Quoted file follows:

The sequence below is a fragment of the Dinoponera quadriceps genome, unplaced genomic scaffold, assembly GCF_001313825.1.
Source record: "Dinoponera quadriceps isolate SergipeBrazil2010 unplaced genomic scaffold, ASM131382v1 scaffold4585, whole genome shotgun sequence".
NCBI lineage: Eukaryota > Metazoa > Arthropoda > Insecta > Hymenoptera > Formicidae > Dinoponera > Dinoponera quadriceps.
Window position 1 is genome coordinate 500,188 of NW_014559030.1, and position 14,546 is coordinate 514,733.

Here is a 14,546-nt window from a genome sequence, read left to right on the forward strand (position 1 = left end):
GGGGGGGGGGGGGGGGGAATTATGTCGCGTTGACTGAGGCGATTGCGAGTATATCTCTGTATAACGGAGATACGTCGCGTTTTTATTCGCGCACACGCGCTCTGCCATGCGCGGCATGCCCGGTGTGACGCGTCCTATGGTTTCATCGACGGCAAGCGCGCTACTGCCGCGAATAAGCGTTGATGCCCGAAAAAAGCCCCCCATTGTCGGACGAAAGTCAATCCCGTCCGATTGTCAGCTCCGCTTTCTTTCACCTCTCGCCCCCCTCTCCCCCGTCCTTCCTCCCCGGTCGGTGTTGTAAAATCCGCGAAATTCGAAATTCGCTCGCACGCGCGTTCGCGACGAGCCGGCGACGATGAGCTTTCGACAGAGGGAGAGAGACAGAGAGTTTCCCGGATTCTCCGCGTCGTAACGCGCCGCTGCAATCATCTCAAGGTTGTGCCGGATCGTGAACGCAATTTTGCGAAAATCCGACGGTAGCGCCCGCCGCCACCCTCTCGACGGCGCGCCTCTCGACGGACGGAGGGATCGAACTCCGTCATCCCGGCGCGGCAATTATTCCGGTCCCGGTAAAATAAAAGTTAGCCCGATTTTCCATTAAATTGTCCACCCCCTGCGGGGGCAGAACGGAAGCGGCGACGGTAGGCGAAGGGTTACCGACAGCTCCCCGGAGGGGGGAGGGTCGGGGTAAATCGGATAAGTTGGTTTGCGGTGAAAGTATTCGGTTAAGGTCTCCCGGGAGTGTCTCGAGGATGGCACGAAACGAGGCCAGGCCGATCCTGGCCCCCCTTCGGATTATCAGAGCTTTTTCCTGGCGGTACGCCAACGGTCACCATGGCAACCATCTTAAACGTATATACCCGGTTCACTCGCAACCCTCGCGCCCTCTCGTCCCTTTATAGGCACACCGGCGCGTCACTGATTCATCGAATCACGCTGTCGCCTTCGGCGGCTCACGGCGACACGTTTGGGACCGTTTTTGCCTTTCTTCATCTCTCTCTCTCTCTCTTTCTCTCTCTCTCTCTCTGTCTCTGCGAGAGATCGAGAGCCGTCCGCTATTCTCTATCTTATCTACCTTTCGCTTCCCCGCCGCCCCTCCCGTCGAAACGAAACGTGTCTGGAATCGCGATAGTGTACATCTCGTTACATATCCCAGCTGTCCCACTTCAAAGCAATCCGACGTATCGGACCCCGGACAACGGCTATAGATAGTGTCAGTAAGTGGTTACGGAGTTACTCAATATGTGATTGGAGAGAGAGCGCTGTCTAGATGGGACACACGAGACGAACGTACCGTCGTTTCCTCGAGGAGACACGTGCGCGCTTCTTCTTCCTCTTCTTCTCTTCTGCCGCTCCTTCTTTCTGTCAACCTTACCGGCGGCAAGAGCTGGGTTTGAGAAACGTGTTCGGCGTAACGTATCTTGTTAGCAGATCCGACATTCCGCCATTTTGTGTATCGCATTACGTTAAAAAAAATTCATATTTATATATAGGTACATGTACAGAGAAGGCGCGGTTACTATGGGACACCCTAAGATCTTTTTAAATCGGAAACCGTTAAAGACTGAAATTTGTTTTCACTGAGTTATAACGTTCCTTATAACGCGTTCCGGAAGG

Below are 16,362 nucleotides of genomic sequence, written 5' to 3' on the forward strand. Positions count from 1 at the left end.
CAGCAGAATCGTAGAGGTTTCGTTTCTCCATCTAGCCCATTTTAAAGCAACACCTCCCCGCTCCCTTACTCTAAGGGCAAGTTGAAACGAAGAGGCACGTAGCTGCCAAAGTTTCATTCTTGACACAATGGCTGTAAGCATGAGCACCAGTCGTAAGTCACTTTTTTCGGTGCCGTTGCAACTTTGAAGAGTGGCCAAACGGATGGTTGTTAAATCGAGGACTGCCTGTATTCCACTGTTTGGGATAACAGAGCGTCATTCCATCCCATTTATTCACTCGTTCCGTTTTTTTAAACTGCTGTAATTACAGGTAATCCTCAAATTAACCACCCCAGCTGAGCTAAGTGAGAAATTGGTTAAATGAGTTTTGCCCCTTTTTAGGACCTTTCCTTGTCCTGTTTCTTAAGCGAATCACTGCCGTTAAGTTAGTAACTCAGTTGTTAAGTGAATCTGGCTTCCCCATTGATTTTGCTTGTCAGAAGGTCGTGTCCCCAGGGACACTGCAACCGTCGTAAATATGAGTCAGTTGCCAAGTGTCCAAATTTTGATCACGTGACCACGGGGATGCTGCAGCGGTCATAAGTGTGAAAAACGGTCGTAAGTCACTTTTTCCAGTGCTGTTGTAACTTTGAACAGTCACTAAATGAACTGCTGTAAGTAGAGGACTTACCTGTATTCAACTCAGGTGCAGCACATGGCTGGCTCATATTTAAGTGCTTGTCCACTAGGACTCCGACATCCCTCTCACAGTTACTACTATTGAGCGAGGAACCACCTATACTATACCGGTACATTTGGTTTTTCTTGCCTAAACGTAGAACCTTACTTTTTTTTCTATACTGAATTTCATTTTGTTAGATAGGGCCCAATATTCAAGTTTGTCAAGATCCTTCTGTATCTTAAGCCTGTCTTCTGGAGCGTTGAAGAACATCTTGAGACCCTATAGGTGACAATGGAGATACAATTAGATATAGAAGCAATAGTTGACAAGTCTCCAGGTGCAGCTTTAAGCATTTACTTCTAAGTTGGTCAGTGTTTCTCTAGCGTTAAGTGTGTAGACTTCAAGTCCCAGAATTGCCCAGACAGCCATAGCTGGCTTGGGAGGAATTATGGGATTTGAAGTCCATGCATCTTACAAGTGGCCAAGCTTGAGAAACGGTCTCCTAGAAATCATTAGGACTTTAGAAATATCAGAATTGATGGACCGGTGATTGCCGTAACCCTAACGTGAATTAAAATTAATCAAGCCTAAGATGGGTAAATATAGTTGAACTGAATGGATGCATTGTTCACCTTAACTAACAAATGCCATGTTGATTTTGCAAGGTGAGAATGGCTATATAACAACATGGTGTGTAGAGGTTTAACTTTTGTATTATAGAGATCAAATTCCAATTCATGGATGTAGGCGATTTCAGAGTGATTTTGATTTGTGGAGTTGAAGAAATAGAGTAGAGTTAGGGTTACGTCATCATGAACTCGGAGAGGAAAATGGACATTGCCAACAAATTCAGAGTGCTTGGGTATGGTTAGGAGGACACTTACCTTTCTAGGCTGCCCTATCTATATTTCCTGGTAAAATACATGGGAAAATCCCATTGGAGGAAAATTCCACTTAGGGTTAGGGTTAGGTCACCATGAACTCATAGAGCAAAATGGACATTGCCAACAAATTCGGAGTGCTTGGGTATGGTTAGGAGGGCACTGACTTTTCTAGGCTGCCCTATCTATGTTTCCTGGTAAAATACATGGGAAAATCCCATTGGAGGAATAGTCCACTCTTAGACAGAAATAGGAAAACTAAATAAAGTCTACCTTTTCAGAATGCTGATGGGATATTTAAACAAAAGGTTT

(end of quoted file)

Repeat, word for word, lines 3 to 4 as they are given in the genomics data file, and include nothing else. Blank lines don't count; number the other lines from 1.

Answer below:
NCBI lineage: Eukaryota > Metazoa > Arthropoda > Insecta > Hymenoptera > Formicidae > Dinoponera > Dinoponera quadriceps.
Window position 1 is genome coordinate 500,188 of NW_014559030.1, and position 14,546 is coordinate 514,733.